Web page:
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October 26, 2010

Spinning Yarn

Interpreting Pitch Classifications

by Mike Fast

Several of the leading pitchers in this year’s postseason make their living with a cut fastball, most notably Roy Halladay and Mariano Rivera. The list of playoff pitchers who have the cutter as an important pitch in their arsenal, though, is long. It includes Cliff Lee, C.J. Wilson, and Tommy Hunter on the Rangers; Andy Pettitte and Phil Hughes on the Yankees; and Cole Hamels on the Phillies.

Rivera and Halladay’s excellent cutters have made news for years, but with all these other successful pitchers using the cut fastball, is that a sign that it is seeing increasing adoption in the major leagues?

Sky Kalkman of Beyond the Box Score has been championing the cutter as the hot new pitch for over a year now. Dave Cameron wrote a couple posts about it recently at FanGraphs. In his second article, Dave quoted pitch type percentages that showed that cutter usage had increased from 2.2 percent of pitches thrown in 2005 to 4.7 percent of pitches thrown in 2010. His source was the pitch type classifications by Baseball Info Solutions (BIS) video scouts that are available on FanGraphs. Is that data accurate?

What is a pitch type?

The basic pitch types in baseball are the four-seam fastball, sinking (two-seam) fastball, cut fastball, changeup, slider, and curveball. There are varieties of changeups: circle change, straight (three-finger) change, split-finger fastball, palm ball, and forkball. There are rarer pitches like the knuckleball, screwball, and eephus pitch. That covers all the possible pitch types, and we all know and agree on what they mean, right? Well, no.

It does cover the range of pitch types thrown today in the major leagues, but agreement on the exact definitions is a little tougher to attain. There are a number of things that contribute to confusion when discussing pitch types.

Probably the biggest one is that every pitcher is a little bit different. Speed, movement, location, handedness, grip, delivery, and deception all combine to make a pitcher’s unique take on a pitch type. A slider from Francisco Liriano does not look or behave exactly like a slider from Brad Lidge.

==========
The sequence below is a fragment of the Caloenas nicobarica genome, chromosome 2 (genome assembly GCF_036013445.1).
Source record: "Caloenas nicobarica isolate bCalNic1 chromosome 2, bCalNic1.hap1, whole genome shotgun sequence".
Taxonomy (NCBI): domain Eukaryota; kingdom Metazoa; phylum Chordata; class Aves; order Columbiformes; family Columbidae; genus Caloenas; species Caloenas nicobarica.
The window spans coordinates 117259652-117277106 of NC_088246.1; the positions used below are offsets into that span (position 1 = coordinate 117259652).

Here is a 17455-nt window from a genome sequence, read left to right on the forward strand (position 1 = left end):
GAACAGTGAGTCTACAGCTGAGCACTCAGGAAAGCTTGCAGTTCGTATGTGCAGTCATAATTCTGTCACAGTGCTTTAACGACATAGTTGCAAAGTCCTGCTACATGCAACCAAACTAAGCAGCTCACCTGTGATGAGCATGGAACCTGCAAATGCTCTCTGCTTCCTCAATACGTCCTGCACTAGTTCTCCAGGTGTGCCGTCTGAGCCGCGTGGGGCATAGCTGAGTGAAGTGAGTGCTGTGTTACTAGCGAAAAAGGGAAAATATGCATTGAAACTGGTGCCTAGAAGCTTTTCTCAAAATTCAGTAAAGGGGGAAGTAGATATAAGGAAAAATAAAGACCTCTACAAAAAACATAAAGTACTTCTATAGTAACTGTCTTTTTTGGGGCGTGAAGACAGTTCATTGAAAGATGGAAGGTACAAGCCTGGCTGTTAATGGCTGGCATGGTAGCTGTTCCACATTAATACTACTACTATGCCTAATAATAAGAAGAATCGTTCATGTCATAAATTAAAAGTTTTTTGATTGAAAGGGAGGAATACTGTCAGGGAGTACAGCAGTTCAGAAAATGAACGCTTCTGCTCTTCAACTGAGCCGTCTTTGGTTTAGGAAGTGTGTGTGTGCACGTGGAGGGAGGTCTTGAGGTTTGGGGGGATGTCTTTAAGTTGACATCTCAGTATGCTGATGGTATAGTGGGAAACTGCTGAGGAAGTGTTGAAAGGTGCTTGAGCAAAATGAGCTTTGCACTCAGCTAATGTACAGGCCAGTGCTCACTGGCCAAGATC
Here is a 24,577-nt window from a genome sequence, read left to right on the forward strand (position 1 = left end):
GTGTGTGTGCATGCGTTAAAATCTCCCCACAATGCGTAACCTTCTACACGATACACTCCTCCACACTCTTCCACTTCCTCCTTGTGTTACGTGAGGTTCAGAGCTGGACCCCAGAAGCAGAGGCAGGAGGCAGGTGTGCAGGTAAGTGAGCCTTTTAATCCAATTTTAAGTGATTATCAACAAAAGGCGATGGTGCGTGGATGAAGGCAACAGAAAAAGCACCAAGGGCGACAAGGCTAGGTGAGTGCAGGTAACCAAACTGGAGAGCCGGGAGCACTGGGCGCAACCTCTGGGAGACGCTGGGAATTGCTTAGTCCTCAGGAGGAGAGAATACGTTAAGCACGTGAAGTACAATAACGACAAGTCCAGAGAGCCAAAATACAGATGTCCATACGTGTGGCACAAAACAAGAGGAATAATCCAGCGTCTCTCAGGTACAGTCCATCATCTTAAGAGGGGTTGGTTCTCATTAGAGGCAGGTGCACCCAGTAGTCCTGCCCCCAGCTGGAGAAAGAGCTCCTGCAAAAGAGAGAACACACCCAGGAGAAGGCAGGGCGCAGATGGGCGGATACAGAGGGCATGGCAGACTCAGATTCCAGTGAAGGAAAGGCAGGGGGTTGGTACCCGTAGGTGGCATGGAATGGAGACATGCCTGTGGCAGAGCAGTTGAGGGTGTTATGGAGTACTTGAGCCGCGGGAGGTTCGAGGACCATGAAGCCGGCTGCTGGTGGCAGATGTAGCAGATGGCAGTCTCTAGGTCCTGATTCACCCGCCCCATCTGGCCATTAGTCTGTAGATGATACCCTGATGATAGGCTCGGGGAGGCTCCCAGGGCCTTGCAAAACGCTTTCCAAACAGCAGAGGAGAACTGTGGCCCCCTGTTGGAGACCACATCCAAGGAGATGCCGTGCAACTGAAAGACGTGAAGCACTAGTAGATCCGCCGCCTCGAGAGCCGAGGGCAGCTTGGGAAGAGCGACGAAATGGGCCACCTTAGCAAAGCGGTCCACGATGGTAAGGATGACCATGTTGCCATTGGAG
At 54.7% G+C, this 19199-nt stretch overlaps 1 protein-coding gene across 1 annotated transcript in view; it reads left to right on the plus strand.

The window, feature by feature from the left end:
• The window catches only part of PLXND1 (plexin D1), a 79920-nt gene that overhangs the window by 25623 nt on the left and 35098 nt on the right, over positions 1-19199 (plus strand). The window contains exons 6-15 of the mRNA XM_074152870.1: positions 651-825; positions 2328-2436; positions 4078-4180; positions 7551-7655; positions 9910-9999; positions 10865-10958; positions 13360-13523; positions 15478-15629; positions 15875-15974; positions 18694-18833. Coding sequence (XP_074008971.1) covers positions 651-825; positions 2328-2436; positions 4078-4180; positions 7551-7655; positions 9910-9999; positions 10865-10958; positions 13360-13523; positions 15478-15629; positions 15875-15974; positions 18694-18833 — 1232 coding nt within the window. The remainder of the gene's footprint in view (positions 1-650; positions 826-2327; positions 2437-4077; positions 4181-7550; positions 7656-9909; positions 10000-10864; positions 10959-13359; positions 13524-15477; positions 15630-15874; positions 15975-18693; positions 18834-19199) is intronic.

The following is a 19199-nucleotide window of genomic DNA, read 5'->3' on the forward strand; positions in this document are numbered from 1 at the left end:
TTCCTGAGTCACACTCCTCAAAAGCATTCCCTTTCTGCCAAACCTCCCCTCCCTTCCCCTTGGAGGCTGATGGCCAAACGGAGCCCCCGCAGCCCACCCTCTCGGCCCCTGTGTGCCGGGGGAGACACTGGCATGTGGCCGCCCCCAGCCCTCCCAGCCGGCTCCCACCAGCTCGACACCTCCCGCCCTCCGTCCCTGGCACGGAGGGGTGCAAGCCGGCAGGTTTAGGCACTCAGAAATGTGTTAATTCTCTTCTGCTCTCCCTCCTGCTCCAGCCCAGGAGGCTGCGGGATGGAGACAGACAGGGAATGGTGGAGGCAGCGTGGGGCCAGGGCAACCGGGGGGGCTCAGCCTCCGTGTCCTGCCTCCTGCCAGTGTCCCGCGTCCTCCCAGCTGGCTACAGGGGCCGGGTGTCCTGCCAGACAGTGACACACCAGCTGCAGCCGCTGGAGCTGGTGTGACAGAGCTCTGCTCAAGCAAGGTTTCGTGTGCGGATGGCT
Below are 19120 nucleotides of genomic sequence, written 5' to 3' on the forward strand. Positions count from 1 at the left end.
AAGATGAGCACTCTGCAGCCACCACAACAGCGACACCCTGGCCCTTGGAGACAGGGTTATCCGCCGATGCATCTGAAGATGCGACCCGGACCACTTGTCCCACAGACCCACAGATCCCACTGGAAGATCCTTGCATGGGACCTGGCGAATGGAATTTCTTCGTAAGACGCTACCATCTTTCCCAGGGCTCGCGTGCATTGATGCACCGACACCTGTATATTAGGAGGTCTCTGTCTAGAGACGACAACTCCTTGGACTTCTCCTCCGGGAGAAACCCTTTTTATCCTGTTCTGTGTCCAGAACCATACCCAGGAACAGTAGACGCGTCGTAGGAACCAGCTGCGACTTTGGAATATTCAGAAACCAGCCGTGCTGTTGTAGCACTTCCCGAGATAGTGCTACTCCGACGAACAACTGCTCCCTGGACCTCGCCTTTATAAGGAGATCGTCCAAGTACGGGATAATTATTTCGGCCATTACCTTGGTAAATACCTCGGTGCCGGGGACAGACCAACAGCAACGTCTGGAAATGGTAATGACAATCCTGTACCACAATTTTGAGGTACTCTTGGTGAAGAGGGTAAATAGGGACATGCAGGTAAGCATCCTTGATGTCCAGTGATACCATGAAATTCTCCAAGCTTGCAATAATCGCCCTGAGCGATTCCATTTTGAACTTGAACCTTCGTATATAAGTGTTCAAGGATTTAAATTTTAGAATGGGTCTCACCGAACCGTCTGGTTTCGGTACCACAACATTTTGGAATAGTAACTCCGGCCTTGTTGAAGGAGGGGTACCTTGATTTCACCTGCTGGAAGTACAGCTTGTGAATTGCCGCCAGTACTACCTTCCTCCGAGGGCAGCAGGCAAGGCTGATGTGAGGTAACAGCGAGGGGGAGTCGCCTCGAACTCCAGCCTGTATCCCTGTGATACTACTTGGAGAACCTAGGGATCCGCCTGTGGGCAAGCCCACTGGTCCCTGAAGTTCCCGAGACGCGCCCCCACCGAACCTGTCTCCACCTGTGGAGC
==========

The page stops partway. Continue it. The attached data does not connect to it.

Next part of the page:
In order to make some sense of this variety of pitches, it is useful to attach pitch type labels to them based on their similarities, while ignoring subtler or less important differences between them. It may not make sense to apply these sorts of traditional labels for all types of analysis, but for many purposes, it is helpful.

How the baseball moves gives rise to pitch names. A curveball curves; a slider slides. The grip that a pitcher uses may also influence the name, as with a split-finger fastball or knuckle curveball. Though pitchers may give them creative pet names like “The Thing,” pitches almost always fit in one of the basic known types. The pitch names come directly from the pitchers in interviews or filtered through the words of catchers, coaches, opposing hitters, and broadcasters, and give a sense of what pitchers call their own pitches. The increasing availability of high-resolution game photos over the past couple years also provides a fair idea of the repertoire of pitch grips for many major-league pitchers from direct evidence.

However, some pitchers throw pitches that seem to fall in between the “traditional” pitch types thrown by the majority of pitchers. A common example is the slurve, such as that thrown by Carlos Marmol and Francisco Rodriguez, with speed and movement in between that of a typical slider and curveball.